Though often a subject that fails to excite, health and safety shot back into the headlines in the wake of the Grenfell Tower fire.
Following the tragedy in June, where at least 80 people died, more than 70 leading organisations and individuals from the UK’s health and safety professions wrote an open letter to Prime Minister Theresa May urging her to rethink the deregulation of legislation.
The signatories – who included the Institution of Occupational Safety and Health, the Royal Society for the Prevention of Accidents (RoSPA), and the British Safety Council – also called on the UK Government to review Part B of the Building Regulations 2010, which cover fire safety within and around buildings in England.
“Nothing could have brought the need to be constantly vigilant about health and safety more into sharp focus than the Grenfell Tower fire,” says Jan Burgess, partner and health and safety specialist at legal firm CMS.
“Whilst the inquiry continues into the cause we would not wish to speculate, but what is clear in that health and safety is an issue for all businesses, in all sectors – not just those traditionally seen as being high-risk, as increasingly we see serious incidents occurring simply in large buildings, commercial and residential, at large gatherings and in the retail and industry.
“Anyone involved in project, construction, building management, property supervision or leisure or event planning should ensure that they have robust health and safety procedures in place, processes for monitoring and auditing the effectiveness of those procedures – and of course, a system in place for crisis response, should the worst occur.”
The UK’s health and safety record
The UK has one of the best combined health and safety records in the world, with fatal injuries at their lowest in 20 years.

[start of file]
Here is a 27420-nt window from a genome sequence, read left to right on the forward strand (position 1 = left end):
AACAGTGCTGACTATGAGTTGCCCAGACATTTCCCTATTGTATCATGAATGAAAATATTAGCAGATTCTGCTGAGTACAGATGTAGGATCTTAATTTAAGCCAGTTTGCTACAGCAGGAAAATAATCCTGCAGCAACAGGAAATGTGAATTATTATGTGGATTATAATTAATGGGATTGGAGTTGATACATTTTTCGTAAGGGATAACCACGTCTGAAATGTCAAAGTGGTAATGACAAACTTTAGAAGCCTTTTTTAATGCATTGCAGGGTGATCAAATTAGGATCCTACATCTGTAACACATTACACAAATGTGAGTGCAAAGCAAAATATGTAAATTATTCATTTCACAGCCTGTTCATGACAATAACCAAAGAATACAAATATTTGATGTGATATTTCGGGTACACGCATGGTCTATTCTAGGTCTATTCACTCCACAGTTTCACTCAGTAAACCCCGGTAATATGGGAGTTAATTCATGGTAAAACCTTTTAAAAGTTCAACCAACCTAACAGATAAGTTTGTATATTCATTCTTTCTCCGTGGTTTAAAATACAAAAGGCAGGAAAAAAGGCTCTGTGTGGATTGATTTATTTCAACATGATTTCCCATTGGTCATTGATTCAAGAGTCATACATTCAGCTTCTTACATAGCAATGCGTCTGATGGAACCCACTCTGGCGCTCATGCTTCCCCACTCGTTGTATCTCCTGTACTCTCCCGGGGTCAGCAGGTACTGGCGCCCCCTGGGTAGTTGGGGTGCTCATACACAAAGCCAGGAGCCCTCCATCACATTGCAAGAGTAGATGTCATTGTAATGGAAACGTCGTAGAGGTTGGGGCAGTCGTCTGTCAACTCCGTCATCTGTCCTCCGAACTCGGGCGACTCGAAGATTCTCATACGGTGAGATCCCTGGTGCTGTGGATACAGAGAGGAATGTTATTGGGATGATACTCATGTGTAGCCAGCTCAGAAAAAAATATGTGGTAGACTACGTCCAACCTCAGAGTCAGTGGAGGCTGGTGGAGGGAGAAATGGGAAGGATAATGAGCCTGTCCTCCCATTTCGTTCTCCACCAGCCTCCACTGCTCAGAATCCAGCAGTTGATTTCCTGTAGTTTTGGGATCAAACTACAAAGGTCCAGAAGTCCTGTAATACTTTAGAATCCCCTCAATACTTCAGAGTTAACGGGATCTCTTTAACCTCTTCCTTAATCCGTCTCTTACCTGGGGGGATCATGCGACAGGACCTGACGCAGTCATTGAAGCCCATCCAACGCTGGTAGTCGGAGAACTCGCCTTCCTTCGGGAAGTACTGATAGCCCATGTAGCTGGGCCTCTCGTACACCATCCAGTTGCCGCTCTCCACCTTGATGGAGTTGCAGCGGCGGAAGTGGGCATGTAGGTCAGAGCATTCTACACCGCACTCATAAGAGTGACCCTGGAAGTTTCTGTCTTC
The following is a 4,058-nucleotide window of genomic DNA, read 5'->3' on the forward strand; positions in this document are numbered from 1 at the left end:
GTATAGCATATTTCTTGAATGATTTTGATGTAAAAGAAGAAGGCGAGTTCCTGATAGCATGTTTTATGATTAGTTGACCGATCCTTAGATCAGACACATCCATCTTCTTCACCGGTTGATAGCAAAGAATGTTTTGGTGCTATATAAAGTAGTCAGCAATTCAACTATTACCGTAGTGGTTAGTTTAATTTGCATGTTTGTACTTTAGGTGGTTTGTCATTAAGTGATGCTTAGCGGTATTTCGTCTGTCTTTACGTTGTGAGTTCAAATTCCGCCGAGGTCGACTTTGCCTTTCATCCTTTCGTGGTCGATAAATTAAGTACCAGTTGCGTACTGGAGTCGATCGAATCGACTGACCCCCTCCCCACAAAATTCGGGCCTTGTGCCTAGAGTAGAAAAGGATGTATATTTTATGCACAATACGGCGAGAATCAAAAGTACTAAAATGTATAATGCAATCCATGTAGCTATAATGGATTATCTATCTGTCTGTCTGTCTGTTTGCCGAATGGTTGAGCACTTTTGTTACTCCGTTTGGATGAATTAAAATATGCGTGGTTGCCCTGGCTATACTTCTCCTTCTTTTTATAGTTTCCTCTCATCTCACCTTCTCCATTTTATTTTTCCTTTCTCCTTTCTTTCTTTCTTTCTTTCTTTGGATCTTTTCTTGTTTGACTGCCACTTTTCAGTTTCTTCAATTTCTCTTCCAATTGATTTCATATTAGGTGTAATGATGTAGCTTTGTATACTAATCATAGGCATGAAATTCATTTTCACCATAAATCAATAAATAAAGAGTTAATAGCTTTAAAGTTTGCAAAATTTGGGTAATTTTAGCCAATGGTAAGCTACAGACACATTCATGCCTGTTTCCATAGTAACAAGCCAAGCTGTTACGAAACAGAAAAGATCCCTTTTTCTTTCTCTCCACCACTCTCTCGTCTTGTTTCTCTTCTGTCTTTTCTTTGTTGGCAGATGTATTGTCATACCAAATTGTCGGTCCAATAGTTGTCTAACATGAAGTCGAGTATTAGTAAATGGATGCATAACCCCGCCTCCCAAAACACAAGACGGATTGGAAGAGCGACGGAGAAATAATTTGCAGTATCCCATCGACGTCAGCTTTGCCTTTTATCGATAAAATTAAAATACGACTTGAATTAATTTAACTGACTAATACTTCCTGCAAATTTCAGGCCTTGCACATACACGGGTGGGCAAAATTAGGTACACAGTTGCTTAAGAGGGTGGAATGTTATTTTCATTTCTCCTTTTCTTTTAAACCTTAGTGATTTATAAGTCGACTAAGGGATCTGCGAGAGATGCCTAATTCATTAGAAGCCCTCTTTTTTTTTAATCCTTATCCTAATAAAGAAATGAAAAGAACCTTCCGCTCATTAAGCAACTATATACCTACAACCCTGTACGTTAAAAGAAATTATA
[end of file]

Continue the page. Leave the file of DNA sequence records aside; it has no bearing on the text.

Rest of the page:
Yet at the same time, occupational health cases are on the rise, with stress and mental health cases leading the way.
So room for improvement remains. Research released in the run-up to this year’s Health and Safety Week found nearly two-thirds of UK businesses are failing to meet basic law in this area.
In the survey of 2,000 employees working for firms with five or more staff, 65 per cent said they had not received any information on their company’s health and safety policies.
A further 27 per cent who had received and read their company’s health and safety manual said the information didn’t explain the risks of the job properly.
They cited a lack of detail about the dangers they could face, and a failure to explain how to deal with risky situations.
As a result, the majority do not feel they are well-equipped to deal with a hazardous situation if one occurred. One-fifth said they had no idea how to report an issue, while 32 per cent would have a vague idea, but would have to ask for help or consult with the company’s procedure documents first.
Worryingly, of those in manual professions such as construction, 25 per cent said their employer’s health and safety information was insufficient.
In this category, 18 per cent said they didn’t know how to report an issue at work, while 25 per cent had only a “vague idea” of what to do if they encountered a hazardous situation.
But workers in high-risk roles also have themselves to blame: nearly half – 48 per cent – said they have not read their company’s operations manual.
Bruce Craig, partner and health and safety expert at Pinsent Masons, said this creates unnecessary peril for both individuals and organisations.
“Over the last 18 months or so there has been a very significant increase in the level of fines imposed against companies which have been convicted of health and safety offences,” he explains.
“There is evidence this is in part as a result of the new Sentencing Guidelines introduced in England and Wales in February 2016.